What to do: Remember not to have yogurt straight out of the fridge if you’ve got a cough. Also, don’t wait till you come down with an infection to add yummy yogurt to your diet. If you’re prone to cough and cold, having a cup of yogurt a day can be helpful.

8. Have Ginger Tea

Ginger, a warming herb, contains bioactive compounds called shogaols which are known for their anti-inflammatory, antimicrobial, and antitussive (ability to relieve or suppress coughing) properties.15

What to do: Wash, peel, and chop fresh ginger. Now simmer a couple of tablespoons of the chopped ginger in about 3 cups of water for 10 minutes. Strain and drink up your soothing ginger tea twice or thrice a day till you get relief. And remember, adding a little honey and lemon will not only make it more delicious but also boost the healing power of your tea.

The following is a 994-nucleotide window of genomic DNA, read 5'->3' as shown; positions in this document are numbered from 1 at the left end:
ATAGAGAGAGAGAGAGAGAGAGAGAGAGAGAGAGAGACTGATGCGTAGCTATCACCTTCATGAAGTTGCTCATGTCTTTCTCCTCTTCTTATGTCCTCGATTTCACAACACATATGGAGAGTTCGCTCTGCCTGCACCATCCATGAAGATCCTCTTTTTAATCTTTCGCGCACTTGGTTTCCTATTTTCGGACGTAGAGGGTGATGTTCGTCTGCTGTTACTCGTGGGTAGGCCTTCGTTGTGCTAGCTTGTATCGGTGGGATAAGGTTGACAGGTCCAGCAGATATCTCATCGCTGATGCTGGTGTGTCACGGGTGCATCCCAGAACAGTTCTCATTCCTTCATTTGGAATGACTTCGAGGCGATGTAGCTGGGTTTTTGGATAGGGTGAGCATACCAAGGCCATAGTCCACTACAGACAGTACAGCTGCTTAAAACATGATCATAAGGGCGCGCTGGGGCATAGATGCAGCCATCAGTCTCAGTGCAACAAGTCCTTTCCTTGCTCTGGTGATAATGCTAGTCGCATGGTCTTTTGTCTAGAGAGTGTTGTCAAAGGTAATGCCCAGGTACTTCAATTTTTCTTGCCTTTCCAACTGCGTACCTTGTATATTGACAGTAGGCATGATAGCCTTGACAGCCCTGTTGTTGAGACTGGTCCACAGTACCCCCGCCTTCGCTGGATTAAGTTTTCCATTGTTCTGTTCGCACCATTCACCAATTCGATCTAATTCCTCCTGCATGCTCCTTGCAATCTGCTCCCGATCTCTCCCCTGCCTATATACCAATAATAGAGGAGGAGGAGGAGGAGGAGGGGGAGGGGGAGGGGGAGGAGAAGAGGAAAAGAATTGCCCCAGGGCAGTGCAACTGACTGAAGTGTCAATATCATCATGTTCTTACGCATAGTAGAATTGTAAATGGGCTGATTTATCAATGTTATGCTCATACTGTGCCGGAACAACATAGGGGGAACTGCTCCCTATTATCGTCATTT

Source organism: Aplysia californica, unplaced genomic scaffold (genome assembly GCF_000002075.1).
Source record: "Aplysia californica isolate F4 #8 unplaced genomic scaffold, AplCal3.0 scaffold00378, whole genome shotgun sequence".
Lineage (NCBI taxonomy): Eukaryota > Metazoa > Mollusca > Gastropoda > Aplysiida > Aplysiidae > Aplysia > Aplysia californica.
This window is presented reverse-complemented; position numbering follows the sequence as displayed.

9. Smash Up Some Garlic

Garlic is a common herb found in most kitchens. Did you know it can also help take care of that cold for you? According to one study, participants who took a garlic supplement containing allicin, a beneficial organosulfur compound present in garlic, for 12 weeks had significantly fewer colds and recovered faster when they did catch a cold than the control group which took a placebo.16

What to do: Crush a few cloves of garlic and take it mixed with a teaspoon of honey to get rid of that cough. If you prefer something less sweet, simply take 5 drops of garlic juice mixed in with hot water twice or thrice a day for relief.

10. Try A Saline Nasal Wash